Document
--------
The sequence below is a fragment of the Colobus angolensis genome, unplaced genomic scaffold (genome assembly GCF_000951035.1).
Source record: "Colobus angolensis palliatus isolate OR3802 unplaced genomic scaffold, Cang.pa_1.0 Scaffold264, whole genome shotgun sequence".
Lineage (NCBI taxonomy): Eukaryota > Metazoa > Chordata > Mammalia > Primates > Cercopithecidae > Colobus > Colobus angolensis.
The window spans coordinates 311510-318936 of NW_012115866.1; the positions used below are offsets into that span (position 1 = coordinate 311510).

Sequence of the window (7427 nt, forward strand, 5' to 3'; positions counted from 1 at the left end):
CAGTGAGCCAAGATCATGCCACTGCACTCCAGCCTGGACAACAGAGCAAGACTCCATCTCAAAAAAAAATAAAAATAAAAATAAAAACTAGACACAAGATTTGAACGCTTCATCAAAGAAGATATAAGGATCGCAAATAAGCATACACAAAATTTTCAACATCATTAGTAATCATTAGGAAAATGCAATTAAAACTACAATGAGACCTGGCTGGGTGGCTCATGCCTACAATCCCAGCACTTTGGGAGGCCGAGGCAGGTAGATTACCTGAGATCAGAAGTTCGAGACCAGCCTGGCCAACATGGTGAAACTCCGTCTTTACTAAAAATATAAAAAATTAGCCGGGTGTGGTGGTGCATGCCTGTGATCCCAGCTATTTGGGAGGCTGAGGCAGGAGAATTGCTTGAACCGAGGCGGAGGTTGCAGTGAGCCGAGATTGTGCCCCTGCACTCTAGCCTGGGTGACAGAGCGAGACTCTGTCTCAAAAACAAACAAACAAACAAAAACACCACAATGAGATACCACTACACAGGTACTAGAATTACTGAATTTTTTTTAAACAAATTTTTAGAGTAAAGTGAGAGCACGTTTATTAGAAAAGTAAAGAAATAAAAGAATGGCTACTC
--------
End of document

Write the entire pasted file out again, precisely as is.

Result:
The sequence below is a fragment of the Colobus angolensis genome, unplaced genomic scaffold (genome assembly GCF_000951035.1).
Source record: "Colobus angolensis palliatus isolate OR3802 unplaced genomic scaffold, Cang.pa_1.0 Scaffold264, whole genome shotgun sequence".
Lineage (NCBI taxonomy): Eukaryota > Metazoa > Chordata > Mammalia > Primates > Cercopithecidae > Colobus > Colobus angolensis.
The window spans coordinates 311510-318936 of NW_012115866.1; the positions used below are offsets into that span (position 1 = coordinate 311510).

Sequence of the window (7427 nt, forward strand, 5' to 3'; positions counted from 1 at the left end):
CAGTGAGCCAAGATCATGCCACTGCACTCCAGCCTGGACAACAGAGCAAGACTCCATCTCAAAAAAAAATAAAAATAAAAATAAAAACTAGACACAAGATTTGAACGCTTCATCAAAGAAGATATAAGGATCGCAAATAAGCATACACAAAATTTTCAACATCATTAGTAATCATTAGGAAAATGCAATTAAAACTACAATGAGACCTGGCTGGGTGGCTCATGCCTACAATCCCAGCACTTTGGGAGGCCGAGGCAGGTAGATTACCTGAGATCAGAAGTTCGAGACCAGCCTGGCCAACATGGTGAAACTCCGTCTTTACTAAAAATATAAAAAATTAGCCGGGTGTGGTGGTGCATGCCTGTGATCCCAGCTATTTGGGAGGCTGAGGCAGGAGAATTGCTTGAACCGAGGCGGAGGTTGCAGTGAGCCGAGATTGTGCCCCTGCACTCTAGCCTGGGTGACAGAGCGAGACTCTGTCTCAAAAACAAACAAACAAACAAAAACACCACAATGAGATACCACTACACAGGTACTAGAATTACTGAATTTTTTTTAAACAAATTTTTAGAGTAAAGTGAGAGCACGTTTATTAGAAAAGTAAAGAAATAAAAGAATGGCTACTC